Records show that at least two Macomb County businesses engaged in the internment program – Mount Clemens Rose Gardens and Mountain View Orchards of Romeo. Some of the internment employees at the Rose Gardens, owned by the Weiss family, were David Ikkanda, Yoki Ikegami, Yuki Sagara, Jack Miyake, Motozio Shoda, Eddie Hiroshige and George and Fumiyo Sagara, while two of Mountain View Orchards’ Japanese employees were Sei Shoda and Shig Nishio.  

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Former Rose Garden worker George Sagara, today a resident of Kalamazoo, still gives lectures on his family’s experience during the war. According to Sagara, “skilled workers earned $16 per month and unskilled workers got $12.” His family chose to stay in the Detroit area after the war.

Mount Clemens Rose Gardens owner Frederic Weiss sponsored an all-Japanese baseball team with the exception of one American as the catcher – Harry Bates of Mount Clemens. Ironically, Weiss’ son, Paul, and Bates’ daughter, Mickey, were wed 45 years later. 

Basketball was also a favorite sport. In 1944, the Rohwer Outpost reported a basketball team called the “Nisei Five” of Mount Clemens that defeated a “white squad” in three games out of five. 

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The Weiss family formed a lasting bond in particular with the Sagara family and continues to meet with them every Christmas Eve for a Japanese family meal together. 

The first census record showing a person of Japanese descent in Macomb County was in 1920, with very little increase by 1930 or 1940. Rose Gardens worker Hatchiro Kitamura was probably the first homeowner of Japanese descent in Macomb, purchasing a home on Van Dyke in Shelby Township in 1942 under his American wife’s name, Edith (Reed) Hatchiro. Hatchiro, or “Hatch,” was a member of a famous theatrical group from Japan that excelled in acrobats, juggling and magic. The “Kitamura Trio” performed all over the United States. Hatch later worked at the Dodge Plant in Detroit.

The U.S. government eventually paid detainees approximately $20,000 each. For further information regarding the Japanese internment program, the following link provides a copy of an interesting short film entitled Japanese Relocation, filmed by the U.S. government’s Office of War Information Bureau of Motion Pictures in 1943: https://archive.org/details/Japanese1943.

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Today Macomb County has a highly-diversified population, hosting a rich conglomeration of ethnicities drawn here by economic and religious reasons. Foreign-born residents are a part of nearly every community in southeast Michigan, with Warren and Sterling Heights attracting the most newcomers in Macomb. According to the Macomb Intermediate School District, there are currently 92 different languages spoken in the homes of Macomb’s residents.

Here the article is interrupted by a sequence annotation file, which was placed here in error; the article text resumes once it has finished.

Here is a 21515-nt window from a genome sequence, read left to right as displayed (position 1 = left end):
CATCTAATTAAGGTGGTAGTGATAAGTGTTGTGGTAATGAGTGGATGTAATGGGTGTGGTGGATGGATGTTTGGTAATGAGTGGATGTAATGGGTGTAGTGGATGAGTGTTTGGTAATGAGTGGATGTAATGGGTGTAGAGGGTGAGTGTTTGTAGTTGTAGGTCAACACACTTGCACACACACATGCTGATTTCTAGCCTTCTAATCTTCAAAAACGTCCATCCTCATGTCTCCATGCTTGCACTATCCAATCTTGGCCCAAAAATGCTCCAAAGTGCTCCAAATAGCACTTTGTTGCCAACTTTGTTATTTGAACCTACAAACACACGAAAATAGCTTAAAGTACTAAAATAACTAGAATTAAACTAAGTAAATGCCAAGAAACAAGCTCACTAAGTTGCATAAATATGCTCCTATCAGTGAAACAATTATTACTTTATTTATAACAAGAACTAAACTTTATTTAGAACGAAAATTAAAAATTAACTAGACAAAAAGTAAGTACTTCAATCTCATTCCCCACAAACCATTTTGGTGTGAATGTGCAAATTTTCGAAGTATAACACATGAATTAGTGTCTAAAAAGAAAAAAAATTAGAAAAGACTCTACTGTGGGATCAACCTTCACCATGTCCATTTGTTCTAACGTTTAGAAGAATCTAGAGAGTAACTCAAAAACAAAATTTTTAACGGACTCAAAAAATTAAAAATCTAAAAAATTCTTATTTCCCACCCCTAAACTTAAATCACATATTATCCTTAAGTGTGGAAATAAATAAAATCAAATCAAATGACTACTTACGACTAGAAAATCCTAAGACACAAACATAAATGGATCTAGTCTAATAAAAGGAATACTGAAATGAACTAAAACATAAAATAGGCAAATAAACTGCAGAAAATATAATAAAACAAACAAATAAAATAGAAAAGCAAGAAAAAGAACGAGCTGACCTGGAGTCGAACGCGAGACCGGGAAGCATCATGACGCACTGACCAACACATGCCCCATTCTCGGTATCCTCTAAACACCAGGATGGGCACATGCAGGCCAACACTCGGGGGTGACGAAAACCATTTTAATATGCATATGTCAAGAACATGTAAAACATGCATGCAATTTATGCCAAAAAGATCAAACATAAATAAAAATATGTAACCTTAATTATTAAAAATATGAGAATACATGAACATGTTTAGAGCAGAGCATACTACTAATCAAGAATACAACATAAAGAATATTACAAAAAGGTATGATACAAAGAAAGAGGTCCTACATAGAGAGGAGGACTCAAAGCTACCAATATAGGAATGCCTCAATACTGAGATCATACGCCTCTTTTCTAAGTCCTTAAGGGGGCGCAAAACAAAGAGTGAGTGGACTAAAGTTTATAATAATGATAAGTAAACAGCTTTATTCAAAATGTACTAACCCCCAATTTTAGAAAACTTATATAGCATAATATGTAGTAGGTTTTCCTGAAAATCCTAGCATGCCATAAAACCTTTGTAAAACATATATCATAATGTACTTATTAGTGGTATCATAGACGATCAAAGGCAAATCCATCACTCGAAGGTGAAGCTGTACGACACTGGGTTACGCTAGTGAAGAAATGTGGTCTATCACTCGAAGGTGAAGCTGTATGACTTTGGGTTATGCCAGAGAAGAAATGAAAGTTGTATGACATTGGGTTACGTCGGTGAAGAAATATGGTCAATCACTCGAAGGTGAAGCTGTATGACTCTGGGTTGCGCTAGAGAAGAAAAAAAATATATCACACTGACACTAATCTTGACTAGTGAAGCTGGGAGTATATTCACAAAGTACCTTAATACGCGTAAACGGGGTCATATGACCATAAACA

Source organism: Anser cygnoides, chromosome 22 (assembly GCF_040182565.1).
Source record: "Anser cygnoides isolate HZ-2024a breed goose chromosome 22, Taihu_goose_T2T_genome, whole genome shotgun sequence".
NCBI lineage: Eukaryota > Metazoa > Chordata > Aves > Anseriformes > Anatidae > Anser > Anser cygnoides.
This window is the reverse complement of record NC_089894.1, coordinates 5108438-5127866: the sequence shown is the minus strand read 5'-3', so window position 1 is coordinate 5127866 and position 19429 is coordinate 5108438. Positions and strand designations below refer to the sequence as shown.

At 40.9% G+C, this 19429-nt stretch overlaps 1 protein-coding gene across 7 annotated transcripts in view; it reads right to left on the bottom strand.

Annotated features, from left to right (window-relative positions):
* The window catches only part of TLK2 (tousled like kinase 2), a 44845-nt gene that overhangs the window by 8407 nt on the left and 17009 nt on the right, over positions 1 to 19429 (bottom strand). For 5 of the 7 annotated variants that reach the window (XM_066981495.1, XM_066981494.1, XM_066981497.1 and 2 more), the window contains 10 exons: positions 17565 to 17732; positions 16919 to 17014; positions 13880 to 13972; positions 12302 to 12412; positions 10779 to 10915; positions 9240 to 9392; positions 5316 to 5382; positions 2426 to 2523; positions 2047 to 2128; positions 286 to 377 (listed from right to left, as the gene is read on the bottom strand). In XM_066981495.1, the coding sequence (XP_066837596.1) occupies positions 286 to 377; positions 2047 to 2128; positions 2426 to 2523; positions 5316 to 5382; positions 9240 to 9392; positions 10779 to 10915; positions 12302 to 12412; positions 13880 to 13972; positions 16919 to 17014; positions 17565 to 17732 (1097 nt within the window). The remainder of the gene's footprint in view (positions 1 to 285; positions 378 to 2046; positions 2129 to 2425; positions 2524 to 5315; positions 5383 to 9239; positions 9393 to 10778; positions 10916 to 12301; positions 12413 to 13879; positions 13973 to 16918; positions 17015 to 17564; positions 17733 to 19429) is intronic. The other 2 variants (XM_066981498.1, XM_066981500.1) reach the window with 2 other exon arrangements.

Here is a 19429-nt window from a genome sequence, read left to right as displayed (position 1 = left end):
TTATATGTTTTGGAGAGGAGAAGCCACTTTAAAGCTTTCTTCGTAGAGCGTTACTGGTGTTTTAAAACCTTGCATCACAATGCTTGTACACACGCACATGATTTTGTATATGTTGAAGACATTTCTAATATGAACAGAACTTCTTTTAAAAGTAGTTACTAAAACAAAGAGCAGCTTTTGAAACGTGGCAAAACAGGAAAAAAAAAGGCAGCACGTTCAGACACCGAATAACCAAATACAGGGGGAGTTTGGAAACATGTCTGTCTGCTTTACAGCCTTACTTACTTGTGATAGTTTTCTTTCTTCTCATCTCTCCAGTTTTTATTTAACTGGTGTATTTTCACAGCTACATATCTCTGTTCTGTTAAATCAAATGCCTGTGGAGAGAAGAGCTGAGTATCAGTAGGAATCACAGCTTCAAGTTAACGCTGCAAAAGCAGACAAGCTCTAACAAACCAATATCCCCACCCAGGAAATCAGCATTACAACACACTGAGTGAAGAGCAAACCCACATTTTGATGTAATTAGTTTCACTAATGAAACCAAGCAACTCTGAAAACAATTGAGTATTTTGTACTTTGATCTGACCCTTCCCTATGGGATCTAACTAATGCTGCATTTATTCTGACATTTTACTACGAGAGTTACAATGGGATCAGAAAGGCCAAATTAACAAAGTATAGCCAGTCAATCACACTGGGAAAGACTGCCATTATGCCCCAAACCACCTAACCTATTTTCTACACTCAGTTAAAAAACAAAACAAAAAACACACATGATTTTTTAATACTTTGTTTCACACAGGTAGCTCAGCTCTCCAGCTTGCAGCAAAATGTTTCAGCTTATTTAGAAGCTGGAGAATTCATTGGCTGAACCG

For Your Benefit

Macomb County is pleased to announce that our new Life Advisor Employee Assistance Program (EAP) for our employees and their families provided by Ulliance will be available Oct. 1. Ulliance is able to help employees find practical solutions to life’s everyday problems and concerns free of charge.

Ulliance can help employees face challenges like being overwhelmed at work or at home or experiencing a recent shift in family dynamics that is starting to impact work-life balance. Ulliance can provide someone to talk to who can really listen and provide good objective feedback.

The Life Advisor EAP will provide completely confidential, short-term counseling services to Macomb County employees, their spouses or partners, their children and legal dependents. Ulliance counselors can help with many issues, such as: relationship and family concerns, death of a loved one, stress,substance abuse, financial or legal referrals, anxiety and depression.

The issue does not have to be a serious one. Maybe an employee is interested in returning to school part time or is on the lookout for professional development opportunities that will help achieve that promotion at work. Ulliance can help with these goals too.

There is no cost to an employee or his/her dependents for Ulliance services, which will be available to Macomb County employees 24 hours a day, seven days a week starting Oct. 1.

In the coming weeks and months, Ulliance posters, brochures, wallet cards and magnets with additional information will be available. Thomas Tilton is the dedicated Ulliance account manager for Macomb County.

Ulliance is active on Twitter, LinkedIn, Pinterest and Facebook. Feel free to like, friend and follow Ulliance!